Subsequently, we detected the content of myocardial injury markers in the serum. The results showed that LDH, CK-MB, and cTnI concentrations were increased in the DM + MIRI and DM + MIRI + DMF + ML385 groups compared with DM + sham. DMF treatment could significantly reduce the levels of myocardial injury markers in DM + MIRI rats (P < 0.05, Figure 2a–c). These results indicated that treatment with Nrf2 agonist DMF could significantly reduce myocardial injury after myocardial I/R in DM rats.
3.3 DMF protected myocardial tissue from oxidative stress injury in diabetic rats with MIRI
As shown in Figure 3a–c, compared with the DM + sham group, MDA and ROS content in the myocardial tissue increased, and SOD activity decreased after MIRI in DM rats (P < 0.05). DMF treatment could significantly decrease MDA and ROS contents and increase SOD activity in DM + MIRI rats (P < 0.05), indicating that DMF could reduce oxidative stress injury in DM rats with MIRI. However, DMF combined with ML385 treatment significantly inhibited the therapeutic effect of DMF (P < 0.05). Collectively, ML385 antagonized the effect of DMF in attenuating oxidative stress following MIRI in DM rats.
3.4 Effect of DMF on Nrf2 and Drp1 expression and mitochondrial structure in myocardial tissue of diabetic rats with MIRI
Subsequently, we investigated the expression of Nrf2 and Drp1 in myocardial tissue and myocardial mitochondrial structure after MIRI in DM rats. The results showed that, compared with the DM + sham group, Nrf2 and Drp1 mRNA and protein levels were upregulated (P < 0.05) (Figure 4a–c) and myocardial mitochondrial fission was increased (Figure 5a–d) in DM rats after MIRI. DMF treatment significantly increased Nrf2 mRNA and protein expression levels, decreased Drp1 mRNA and protein expression, and reduced myocardial mitochondrial fission in DM + MIRI rats (P < 0.05). However, DMF combined with ML385 treatment showed the opposite results to DMF treatment. These results suggested that DMF reduced myocardial injury in DM rats after MIRI by decreasing Drp1 expression and mitochondrial fission in myocardial tissue.
3.5 Nrf2 overexpression decreased apoptosis level and oxidative stress damage and increased cell viability in H9c2 cells treated with high glucose and A/R
In this study, H9c2 cells treated with high glucose and A/R were used to induce cardiomyocyte injury in vitro. Cell viability was measured by CCK-8 assay, and the results showed that H9c2 cell viability was significantly reduced after A/R treatment compared with the HG-CM group (P < 0.05), but Nrf2 overexpression significantly antagonized the effect of A/R treatment (P < 0.05) (Figure 6a). Further analysis of apoptosis levels revealed that the apoptosis of H9c2 cells increased significantly after A/R treatment compared with the HG-CM group (P < 0.05), but Nrf2 overexpression could significantly reduce the apoptotic level of H9c2 cells (P < 0.05) (Figure 6b and c).
In addition, we detected SOD and MDA contents in cell supernatants. The results showed a marked rise in MDA content and a significant decline in SOD content after A/R treatment compared with the HG-CM group (P < 0.05), and Nrf2 overexpression decreased the level of MDA and increased SOD activity in H9c2 cells compared with the A/R group (P < 0.05) (Figure 6d and e). These results indicated that Nrf2 overexpression could reduce the apoptotic level and oxidative stress damage in H9c2 cells treated with high glucose and A/R.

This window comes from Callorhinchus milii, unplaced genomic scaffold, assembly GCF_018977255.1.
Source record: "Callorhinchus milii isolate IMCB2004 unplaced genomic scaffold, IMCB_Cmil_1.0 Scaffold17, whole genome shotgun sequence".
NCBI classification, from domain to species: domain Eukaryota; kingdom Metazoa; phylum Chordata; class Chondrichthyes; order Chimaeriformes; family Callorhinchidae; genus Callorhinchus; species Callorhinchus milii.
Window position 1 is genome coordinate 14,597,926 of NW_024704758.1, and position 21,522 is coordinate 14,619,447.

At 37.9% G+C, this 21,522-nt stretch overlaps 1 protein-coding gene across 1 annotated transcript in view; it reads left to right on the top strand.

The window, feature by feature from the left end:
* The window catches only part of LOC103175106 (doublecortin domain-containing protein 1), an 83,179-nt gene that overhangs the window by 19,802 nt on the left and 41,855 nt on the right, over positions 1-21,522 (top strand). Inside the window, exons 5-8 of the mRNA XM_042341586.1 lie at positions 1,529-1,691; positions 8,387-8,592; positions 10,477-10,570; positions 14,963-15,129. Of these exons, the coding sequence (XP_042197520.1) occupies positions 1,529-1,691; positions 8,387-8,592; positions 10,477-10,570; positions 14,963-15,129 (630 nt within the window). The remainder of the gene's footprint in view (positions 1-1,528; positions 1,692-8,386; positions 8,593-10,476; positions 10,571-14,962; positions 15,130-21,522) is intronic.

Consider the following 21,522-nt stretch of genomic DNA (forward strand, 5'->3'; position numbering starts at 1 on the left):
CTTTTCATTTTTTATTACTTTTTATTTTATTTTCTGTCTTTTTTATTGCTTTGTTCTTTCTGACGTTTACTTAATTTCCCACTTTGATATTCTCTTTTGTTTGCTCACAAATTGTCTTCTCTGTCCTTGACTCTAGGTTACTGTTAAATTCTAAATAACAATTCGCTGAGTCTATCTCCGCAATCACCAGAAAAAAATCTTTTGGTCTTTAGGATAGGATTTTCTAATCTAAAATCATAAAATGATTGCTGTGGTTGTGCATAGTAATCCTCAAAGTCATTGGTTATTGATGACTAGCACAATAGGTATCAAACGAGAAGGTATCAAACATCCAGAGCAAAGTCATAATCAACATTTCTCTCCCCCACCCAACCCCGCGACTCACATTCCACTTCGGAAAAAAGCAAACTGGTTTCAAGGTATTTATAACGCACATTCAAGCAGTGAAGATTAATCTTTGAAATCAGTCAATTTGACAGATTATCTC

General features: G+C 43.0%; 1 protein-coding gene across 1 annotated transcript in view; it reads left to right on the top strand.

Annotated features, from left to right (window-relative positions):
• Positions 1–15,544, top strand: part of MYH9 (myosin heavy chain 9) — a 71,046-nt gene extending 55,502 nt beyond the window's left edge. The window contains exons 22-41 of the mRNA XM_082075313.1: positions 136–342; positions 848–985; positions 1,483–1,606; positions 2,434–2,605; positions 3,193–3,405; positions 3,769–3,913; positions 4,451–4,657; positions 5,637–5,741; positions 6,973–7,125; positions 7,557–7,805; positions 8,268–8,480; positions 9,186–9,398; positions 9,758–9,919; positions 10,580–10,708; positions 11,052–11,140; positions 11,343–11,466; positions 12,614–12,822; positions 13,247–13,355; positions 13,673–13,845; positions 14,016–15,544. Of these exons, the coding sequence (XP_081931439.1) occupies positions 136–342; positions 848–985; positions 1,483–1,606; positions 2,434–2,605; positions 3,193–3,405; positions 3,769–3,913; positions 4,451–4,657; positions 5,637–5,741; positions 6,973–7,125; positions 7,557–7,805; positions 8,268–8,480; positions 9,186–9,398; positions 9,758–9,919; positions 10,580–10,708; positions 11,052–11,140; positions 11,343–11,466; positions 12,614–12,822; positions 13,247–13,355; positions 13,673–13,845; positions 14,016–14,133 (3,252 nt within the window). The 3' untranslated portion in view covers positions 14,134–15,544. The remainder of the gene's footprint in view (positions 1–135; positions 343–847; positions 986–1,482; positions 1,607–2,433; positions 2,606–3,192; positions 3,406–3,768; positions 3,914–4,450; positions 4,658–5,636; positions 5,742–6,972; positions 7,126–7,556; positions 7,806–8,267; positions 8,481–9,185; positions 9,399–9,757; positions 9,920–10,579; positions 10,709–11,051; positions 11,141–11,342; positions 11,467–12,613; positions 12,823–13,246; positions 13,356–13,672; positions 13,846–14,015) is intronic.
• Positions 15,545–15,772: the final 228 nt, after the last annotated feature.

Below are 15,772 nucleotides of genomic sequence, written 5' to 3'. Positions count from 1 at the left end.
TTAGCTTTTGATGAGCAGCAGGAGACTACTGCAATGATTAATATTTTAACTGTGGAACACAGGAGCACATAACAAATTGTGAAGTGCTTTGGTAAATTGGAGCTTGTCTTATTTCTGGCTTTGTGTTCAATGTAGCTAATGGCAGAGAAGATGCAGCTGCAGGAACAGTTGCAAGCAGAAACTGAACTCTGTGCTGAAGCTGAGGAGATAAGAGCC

3.6 Effect of Nrf2 overexpression on Nrf2 and Drp1 protein expression in H9c2 cells treated with high glucose and A/R
Western blot assay results showed that Nrf2 protein expression was significantly increased in cells from the Nrf2 group compared with the NC group, indicating successful transfection of Nrf2. In addition, Nrf2 and Drp1 protein expression was significantly increased in H9c2 cells after A/R treatment compared with the HG-CM group, and Nrf2 overexpression significantly decreased Drp1 protein expression in H9c2 cells compared with the A/R group (P < 0.05) (Figure 7). These results suggested that the effects of Nrf2 in H9c2 cells treated with high glucose and A/R might be closely related to inhibition of Drp1 activation.
In the present study, we demonstrated that DM or high glucose significantly increased oxidative stress in vitro and in vivo. Drp1-mediated mitochondrial fission and oxidative stress aggravated myocardial injury, while increased Nrf2 expression could antagonize the effects of Drp1.
DM is a metabolic syndrome that seriously endangers human health worldwide, and the World Health Organization predicted that the number of DM patients would increase to 360 million by 2030, accounting for 4.5% of the global population . DM patients have a higher risk of ischemic heart disease and a significantly increased mortality from acute myocardial infarction compared with non-DM patients. Therefore, timely reperfusion therapy plays a crucial role in rescuing dying myocardium, but DM can aggravate MIRI. Such aggravation has been suggested to be associated with mitochondrial dysfunction and oxidative stress . To provide new prevention and treatment strategies, it is necessary to explore the molecular mechanism of MIRI in DM patients. A recent report pointed out that early changes in DM were associated with mitosis, cardiac lipid accumulation, and oxidative stress of mitochondrial origin, especially with altered mitochondrial dynamics . Mitochondrial dynamics are in homeostasis between fission and fusion in the body, and they play a critical role in the pathophysiological mechanism of MIRI [21,22]. Oxidative stress caused by high ROS leads to excessive mitochondrial division [23,24,25], which in turn activates Drp1 and subsequently leads to cardiomyocyte death. Drp1 may be a potential new therapeutic target for cardiac complications in DM cases, but its specific upstream mechanism remains unclear.